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Riverside Restricted Use Appraisal Report or Review For Single User

Dave Collins Property Appraiser Logo

Collins and Associates, based near Riverside, Riverside County, California, can provide you with an appraisal report in a format that best suits your needs. We follow USPAP guidelines for all our reports. Because of our over 40 years of experience, we can help you determine which option is best for you. Residential and commercial property have different uses and requirements. You many need a full narrative report for full disclosure in commercial transactions, or you may need a restricted appraisal report for your personal use in making business and legal decisions.

562.694.4920 – Call for more information and FREE CONSULTATION

Uniform Standards of Professional Appraisal Practice (USPAP)

Uniform Standards of Professional Appraisal Practice (USPAP) is the appraisal report standard for real property, personal property, intangibles and business valuations in the United States. USPAP was first developed in the 1980s by a joint committee representing the major US and Canadian appraisal organizations. While USPAP answers a specific regulatory need in the US, other professional organizations throughout North America, South America, Europe, and Asia have adopted these standards. Since 2006, USPAP has been updated in a 2 year cycle, which begins on January 1 of even number years. While USPAP provides a minimum set of quality control standards for property appraisals in the US, it does not prescribe the specific methods to be used. USPAP simply requires that appraisers be familiar with and correctly utilize those methods which would be acceptable to other appraisers familiar with the assignment at hand and acceptable to the intended users of the appraisal. USPAP directs this through what is called the Scope of Work rule. At the onset of an assignment, an appraiser is obligated to gather certain specified preliminary data about the project, such as the nature of the property to be appraised, the basis of value (e.g. market, investment, impaired, unimpaired), the interests appraised (e.g. fee, partial), important assumptions, and the effective date of the valuation. Based on this and other key information, the appraiser relies on peer-reviewed methodology to formulate an acceptable workplan.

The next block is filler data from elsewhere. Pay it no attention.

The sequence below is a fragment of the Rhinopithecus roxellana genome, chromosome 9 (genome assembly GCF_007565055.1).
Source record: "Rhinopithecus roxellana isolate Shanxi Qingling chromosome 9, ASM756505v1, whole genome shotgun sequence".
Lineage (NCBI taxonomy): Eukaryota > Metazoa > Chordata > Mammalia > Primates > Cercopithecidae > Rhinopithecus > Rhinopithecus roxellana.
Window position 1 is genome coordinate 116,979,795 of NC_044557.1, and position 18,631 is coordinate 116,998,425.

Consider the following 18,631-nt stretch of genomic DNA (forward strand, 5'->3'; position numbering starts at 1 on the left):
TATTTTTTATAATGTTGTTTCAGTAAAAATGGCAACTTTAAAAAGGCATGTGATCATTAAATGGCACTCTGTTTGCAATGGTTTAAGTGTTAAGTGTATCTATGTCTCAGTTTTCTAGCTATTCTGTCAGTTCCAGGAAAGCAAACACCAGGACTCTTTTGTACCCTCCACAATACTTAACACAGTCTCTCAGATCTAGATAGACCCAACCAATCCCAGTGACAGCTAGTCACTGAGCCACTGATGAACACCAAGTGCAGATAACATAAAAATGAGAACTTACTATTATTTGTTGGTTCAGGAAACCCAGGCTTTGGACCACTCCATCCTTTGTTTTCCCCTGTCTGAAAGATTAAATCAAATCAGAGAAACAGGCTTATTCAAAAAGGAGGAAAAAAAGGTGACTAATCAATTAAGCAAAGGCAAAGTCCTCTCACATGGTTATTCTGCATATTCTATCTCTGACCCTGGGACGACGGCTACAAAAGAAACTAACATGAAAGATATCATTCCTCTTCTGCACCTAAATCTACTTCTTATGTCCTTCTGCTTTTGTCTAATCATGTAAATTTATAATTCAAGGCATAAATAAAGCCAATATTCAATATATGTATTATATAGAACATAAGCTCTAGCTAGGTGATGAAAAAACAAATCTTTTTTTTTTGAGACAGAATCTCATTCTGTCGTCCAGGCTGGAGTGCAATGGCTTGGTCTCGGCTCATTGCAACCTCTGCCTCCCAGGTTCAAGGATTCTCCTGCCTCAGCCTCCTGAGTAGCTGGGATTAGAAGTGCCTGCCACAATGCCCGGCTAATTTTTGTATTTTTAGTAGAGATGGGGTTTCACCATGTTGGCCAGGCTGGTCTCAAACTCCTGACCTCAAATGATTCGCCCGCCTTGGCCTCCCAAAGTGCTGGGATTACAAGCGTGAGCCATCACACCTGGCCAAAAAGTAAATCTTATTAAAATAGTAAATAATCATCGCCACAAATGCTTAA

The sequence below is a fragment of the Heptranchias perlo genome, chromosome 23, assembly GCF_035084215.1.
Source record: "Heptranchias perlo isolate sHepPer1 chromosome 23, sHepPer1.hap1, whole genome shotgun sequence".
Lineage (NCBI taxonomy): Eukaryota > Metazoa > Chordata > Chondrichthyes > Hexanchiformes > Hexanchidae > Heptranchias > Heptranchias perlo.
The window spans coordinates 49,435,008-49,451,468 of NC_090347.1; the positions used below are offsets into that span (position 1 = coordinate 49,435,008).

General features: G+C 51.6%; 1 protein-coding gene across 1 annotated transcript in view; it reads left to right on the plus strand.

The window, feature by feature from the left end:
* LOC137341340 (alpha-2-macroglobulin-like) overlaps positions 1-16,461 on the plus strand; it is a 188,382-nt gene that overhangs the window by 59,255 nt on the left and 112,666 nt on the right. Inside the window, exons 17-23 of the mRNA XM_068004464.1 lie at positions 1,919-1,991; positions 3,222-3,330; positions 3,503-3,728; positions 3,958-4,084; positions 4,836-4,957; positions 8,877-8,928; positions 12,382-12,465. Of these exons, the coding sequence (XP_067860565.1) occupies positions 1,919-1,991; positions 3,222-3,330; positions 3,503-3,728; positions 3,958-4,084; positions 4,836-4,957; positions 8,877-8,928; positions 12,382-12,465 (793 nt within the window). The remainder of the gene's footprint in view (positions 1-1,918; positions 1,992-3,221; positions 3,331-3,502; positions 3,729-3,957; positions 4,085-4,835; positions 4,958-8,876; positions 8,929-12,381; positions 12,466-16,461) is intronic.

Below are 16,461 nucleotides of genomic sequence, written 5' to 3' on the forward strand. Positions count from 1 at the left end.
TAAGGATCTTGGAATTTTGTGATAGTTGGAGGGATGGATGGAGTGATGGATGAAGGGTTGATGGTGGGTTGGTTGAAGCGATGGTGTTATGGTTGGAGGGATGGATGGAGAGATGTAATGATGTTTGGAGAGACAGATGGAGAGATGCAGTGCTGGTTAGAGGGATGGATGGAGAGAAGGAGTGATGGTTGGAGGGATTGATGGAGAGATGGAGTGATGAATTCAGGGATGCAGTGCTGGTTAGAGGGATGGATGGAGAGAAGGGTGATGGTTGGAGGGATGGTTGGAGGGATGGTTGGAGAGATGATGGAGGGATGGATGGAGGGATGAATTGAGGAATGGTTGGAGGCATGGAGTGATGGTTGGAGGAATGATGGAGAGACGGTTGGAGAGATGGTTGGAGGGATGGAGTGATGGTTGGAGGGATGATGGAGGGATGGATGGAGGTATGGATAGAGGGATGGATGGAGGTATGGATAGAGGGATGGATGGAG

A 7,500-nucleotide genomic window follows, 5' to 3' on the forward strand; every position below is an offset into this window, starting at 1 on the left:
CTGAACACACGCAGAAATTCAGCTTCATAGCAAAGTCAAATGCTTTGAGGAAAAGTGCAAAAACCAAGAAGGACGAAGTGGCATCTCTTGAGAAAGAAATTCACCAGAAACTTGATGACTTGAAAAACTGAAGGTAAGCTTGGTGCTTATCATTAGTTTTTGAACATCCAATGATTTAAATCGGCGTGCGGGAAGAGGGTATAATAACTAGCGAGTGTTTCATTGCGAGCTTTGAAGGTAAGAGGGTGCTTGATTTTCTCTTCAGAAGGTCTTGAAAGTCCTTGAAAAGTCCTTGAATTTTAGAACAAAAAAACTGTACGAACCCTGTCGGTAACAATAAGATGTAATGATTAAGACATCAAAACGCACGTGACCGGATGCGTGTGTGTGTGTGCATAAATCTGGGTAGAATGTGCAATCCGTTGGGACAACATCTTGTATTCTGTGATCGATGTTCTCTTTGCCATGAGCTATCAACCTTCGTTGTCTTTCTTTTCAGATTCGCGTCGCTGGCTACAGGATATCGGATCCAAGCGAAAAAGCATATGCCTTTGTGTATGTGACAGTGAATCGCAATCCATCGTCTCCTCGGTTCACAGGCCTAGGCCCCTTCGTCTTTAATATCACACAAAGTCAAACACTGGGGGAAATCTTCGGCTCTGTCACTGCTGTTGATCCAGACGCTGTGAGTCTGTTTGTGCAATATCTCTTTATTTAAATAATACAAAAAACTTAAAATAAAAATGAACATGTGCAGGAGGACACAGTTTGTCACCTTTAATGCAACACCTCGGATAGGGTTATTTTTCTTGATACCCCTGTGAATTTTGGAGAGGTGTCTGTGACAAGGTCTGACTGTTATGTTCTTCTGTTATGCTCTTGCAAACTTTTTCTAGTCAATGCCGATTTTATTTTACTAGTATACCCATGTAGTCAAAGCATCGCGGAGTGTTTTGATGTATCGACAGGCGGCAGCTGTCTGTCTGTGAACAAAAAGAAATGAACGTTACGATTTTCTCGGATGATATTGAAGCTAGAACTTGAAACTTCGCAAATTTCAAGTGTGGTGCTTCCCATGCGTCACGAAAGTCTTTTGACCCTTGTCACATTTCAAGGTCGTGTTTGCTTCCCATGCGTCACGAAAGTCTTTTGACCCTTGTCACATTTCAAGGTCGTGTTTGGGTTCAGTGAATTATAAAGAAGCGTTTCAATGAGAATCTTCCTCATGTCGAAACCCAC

Appraisal Report Types

Uniform Residential Appraisal Report (URAR)

A Uniform Residential Appraisal Report (URAR) is one of the most common forms used in real estate appraisal which was created to allow for standard reporting and analysis of single-family dwellings. It is also suitable for a building in a planned unit development (PUD). It is not meant to be used for appraisals of manufactured homes or condos.

Uniform Residential Appraisal Report (URAR) Requirements

– Interior and exterior inspection of subject property.
– Street map that shows location of subject property and all comparable properties used.
– Exterior building sketch of improvements that indicates dimensions.
– Clear, descriptive photographs of subject property and comparable sales used.
– Subject: Basic information such as client’s name, address, legal description, owner’s and/or borrower’s names.
– Contract: Information on contract for appraisals in which a change of ownership is to occur.
– Site: Data on size, shape, zoning, access to utilities, and FEMA flood-zone information.
– Improvements: Physical characteristics of property, such as age, materials, and condition.
– Sales comparison approach: Grid analysis.

Single User Restricted Use Appraisal Report

A Single User Appraisal Report, Restricted Appraisal Report, or Restricted Use Appraisal Report contains minimal detail and is intended to be relied upon by the client only, not any other party. It may not be fully understood without secondary documentation, which is only available to the client. Although its use is uncommon, it does serve two very specific purposes – increased privacy and reduced costs. Several situations in which this type of appraisal report is useful is related to legal action, tax issues, or private business decisions. The Restricted Appraisal Report has one primary goal – to determine the value of the property. It is not intended for public use. It is specifically designed to let the client know the valuation of the property – and that is it. The side benefit from this type of report is that it requires less time to produce, therefore it is a less expensive alternative to a full report.

The minimum reporting requirements of the Restricted Appraisal Report are:

– Identity of client and any intended users, by name or type.
– Statement of use restriction that limits use of report only to client.
– Statement of intended use of appraisal.